Wingnut's * hero, Ted Kaczynski, advocated waging war against technology, corporations and the political order in order to restore humankind to its proper state of subservience to nature. Where Mary Shelly's fable about Dr. Frankenstein's monster served as a warning about the dangerous effects of technology on the human race, Kacyznski's Manifesto, published in The New York Times in 1995, was both anti-technology and anti-human, calling for murder, if necessary, to protect nature from humankind's rapaciousness.

Kacyznski's rise as guiding light of radical environmentalists like Wingnut was promoted by Portland, Oregon-based author and thinker John Zarzan, who describes himself as a "leading theorist of the anti-civilization movement"- what he sometimes calls the "primitivist movement". Zerzan came of age as an antiwar protester in San Francisco in the 1960s. Employed as a social worker by the city, he earned a master's degree in history from San Francisco State University and gradually evolved from being a garden-variety left-wing activist to an anti-technology theorist. In 1988 he published Elements of Refusal, a collection of essays in which he began to formulate his argument that all technology developed since about the time of the Paleolithic era has harmed the human race. [ see]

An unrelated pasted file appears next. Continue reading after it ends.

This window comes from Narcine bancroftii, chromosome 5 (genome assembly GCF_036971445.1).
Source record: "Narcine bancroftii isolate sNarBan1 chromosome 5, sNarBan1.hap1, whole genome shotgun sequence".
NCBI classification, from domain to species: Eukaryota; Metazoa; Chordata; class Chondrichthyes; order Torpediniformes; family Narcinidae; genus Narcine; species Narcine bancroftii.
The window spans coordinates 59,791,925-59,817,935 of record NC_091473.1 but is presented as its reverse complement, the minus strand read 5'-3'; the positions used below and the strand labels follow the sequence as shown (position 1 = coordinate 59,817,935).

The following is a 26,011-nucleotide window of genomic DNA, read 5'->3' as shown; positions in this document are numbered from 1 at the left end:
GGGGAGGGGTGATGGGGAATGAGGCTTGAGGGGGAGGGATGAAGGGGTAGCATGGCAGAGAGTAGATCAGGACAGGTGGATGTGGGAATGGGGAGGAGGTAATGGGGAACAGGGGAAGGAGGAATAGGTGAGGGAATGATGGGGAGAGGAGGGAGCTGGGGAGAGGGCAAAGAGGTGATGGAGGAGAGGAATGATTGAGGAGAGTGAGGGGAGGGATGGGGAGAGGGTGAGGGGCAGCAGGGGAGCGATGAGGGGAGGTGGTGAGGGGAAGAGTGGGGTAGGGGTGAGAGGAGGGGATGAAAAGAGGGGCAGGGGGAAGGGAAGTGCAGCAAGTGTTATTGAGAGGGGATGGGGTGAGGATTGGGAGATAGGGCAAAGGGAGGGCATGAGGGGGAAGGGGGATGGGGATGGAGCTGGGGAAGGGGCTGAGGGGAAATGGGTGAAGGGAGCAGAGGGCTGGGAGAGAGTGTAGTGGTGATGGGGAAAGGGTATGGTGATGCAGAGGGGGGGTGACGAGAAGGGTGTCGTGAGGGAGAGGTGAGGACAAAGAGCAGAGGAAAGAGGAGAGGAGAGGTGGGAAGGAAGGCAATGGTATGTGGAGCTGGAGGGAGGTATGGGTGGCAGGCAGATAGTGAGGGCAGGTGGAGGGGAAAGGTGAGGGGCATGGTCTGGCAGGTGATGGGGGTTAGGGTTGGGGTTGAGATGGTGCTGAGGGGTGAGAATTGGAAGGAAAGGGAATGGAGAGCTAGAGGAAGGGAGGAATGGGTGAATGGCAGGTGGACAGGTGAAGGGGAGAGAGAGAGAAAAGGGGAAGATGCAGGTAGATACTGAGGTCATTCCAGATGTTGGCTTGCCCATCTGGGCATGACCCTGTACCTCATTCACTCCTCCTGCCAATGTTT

After Kaczynski's arrest in 1996 for his seventeen-year Unabomber terror campaign that injured eleven people and killed three- all strangers to him selected because of their roles in fostering technology- Zerzan began meeting with him in prison and sharing ideas. He later dedicated the second edition of Elements of Refusal to the Unabomber. Wingnut and the other anarchists speak of Zerzan and the Unabomber in the same breath, and Zerzan's books are as widely read as the Unabomber Manifesto.

One of Wingnut's friends puts me in touch with Zerzan and we meet at an upscale pasta and panini shop in a gentrified section of Portland, which Zerzan selected. Zerzan, fifty-six, would not look out of place at a college faculty meeting. He wears dark loafers with cream-colored socks, and a brown leather jacket over a University of Paris sweatshirt. His graying beard is neatly clipped.